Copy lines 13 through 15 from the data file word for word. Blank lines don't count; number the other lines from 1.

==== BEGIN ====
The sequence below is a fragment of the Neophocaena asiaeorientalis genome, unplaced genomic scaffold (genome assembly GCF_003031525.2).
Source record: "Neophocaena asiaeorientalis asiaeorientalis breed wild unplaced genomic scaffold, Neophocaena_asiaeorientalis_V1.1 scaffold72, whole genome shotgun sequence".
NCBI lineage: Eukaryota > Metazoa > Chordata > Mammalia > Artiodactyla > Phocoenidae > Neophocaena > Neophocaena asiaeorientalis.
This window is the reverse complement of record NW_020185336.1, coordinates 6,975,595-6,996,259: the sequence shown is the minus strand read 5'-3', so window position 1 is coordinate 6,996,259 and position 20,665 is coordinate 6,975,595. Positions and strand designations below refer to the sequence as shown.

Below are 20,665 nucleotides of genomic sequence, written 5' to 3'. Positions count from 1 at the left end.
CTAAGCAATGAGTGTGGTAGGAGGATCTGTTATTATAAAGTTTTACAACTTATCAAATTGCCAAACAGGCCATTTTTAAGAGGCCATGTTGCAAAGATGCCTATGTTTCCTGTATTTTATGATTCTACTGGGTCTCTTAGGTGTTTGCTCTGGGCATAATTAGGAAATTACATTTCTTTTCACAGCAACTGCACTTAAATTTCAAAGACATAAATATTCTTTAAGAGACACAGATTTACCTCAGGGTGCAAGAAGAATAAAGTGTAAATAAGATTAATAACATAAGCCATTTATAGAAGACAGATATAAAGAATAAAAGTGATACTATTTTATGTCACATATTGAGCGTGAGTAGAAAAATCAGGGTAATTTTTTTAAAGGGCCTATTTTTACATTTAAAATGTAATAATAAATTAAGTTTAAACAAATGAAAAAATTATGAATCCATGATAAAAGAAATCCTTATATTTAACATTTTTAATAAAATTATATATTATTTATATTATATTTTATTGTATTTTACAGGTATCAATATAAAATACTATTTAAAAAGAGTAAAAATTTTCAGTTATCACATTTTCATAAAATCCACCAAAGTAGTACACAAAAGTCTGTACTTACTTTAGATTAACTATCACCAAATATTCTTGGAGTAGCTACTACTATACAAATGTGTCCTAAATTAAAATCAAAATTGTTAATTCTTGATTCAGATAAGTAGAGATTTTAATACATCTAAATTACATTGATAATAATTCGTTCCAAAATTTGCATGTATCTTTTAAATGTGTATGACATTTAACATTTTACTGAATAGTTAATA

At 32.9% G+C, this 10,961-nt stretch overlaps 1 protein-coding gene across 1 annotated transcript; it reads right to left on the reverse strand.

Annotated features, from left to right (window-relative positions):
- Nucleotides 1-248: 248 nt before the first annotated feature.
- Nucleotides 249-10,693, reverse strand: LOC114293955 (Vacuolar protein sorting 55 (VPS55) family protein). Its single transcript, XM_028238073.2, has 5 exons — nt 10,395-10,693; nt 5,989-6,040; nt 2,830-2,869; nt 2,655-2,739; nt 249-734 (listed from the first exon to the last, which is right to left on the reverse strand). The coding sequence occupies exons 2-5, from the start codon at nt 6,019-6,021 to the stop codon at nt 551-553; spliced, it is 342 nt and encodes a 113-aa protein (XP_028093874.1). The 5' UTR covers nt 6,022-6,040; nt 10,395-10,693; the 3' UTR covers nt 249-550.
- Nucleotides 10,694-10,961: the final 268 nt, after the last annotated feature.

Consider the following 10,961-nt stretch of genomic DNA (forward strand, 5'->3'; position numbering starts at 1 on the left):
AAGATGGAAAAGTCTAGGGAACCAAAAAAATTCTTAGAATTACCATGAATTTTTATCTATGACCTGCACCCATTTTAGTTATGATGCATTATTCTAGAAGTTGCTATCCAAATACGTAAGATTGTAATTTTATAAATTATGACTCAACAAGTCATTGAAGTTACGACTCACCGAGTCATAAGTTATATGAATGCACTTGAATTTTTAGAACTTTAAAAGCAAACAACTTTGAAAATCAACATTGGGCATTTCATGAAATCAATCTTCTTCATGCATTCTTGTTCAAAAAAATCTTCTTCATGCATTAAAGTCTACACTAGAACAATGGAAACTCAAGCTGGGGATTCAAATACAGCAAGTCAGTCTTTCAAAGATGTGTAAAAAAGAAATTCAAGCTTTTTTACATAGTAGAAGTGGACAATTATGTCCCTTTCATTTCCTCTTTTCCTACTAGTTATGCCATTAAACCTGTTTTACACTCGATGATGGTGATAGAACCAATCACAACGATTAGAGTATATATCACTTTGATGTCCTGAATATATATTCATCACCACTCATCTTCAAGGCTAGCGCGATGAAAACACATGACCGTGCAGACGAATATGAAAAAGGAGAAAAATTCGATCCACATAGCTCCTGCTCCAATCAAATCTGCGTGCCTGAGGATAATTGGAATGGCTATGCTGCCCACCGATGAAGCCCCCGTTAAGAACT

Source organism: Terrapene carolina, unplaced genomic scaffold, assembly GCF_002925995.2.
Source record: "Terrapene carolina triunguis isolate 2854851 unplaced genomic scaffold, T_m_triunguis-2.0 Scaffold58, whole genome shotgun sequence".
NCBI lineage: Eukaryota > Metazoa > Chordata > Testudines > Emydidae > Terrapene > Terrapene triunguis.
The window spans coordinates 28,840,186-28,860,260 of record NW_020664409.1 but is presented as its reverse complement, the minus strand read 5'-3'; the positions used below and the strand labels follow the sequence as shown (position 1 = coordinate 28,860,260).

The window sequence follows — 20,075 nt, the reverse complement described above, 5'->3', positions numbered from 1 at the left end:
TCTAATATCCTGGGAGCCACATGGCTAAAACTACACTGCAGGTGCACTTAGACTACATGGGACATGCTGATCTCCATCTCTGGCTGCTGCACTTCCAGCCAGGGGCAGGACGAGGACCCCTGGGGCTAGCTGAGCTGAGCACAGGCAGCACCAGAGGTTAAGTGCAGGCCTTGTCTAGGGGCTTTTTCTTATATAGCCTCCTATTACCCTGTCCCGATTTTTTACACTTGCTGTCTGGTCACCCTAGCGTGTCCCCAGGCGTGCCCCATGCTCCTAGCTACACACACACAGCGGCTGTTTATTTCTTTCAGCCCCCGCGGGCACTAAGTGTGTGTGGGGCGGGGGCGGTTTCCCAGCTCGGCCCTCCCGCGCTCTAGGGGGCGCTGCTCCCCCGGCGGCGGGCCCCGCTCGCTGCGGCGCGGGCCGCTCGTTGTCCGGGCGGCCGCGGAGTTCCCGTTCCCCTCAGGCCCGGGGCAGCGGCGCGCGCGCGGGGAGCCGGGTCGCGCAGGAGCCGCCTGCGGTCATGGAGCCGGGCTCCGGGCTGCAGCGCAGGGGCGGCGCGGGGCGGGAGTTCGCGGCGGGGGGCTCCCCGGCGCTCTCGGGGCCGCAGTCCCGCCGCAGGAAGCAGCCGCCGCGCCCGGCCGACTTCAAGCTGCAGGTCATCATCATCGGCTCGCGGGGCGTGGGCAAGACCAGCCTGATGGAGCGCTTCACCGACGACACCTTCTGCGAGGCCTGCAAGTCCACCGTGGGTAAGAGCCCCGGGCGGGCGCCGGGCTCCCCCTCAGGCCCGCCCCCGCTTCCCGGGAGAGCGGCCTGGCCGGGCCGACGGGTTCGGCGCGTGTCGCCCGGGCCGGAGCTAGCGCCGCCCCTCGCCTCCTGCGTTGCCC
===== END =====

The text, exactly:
AAGATGGAAAAGTCTAGGGAACCAAAAAAATTCTTAGAATTACCATGAATTTTTATCTATGACCTGCACCCATTTTAGTTATGATGCATTATTCTAGAAGTTGCTATCCAAATACGTAAGATTGTAATTTTATAAATTATGACTCAACAAGTCATTGAAGTTACGACTCACCGAGTCATAAGTTATATGAATGCACTTGAATTTTTAGAACTTTAAAAGCAAACAACTTTGAAAATCAACATTGGGCATTTCATGAAATCAATCTTCTTCATGCATTCTTGTTCAAAAAAATCTTCTTCATGCATTAAAGTCTACACTAGAACAATGGAAACTCAAGCTGGGGATTCAAATACAGCAAGTCAGTCTTTCAAAGATGTGTAAAAAAGAAATTCAAGCTTTTTTACATAGTAGAAGTGGACAATTATGTCCCTTTCATTTCCTCTTTTCCTACTAGTTATGCCATTAAACCTGTTTTACACTCGATGATGGTGATAGAACCAATCACAACGATTAGAGTATATATCACTTTGATGTCCTGAATATATATTCATCACCACTCATCTTCAAGGCTAGCGCGATGAAAACACATGACCGTGCAGACGAATATGAAAAAGGAGAAAAATTCGATCCACATAGCTCCTGCTCCAATCAAATCTGCGTGCCTGAGGATAATTGGAATGGCTATGCTGCCCACCGATGAAGCCCCCGTTAAGAACT

Source organism: Terrapene carolina, unplaced genomic scaffold, assembly GCF_002925995.2.
Source record: "Terrapene carolina triunguis isolate 2854851 unplaced genomic scaffold, T_m_triunguis-2.0 Scaffold58, whole genome shotgun sequence".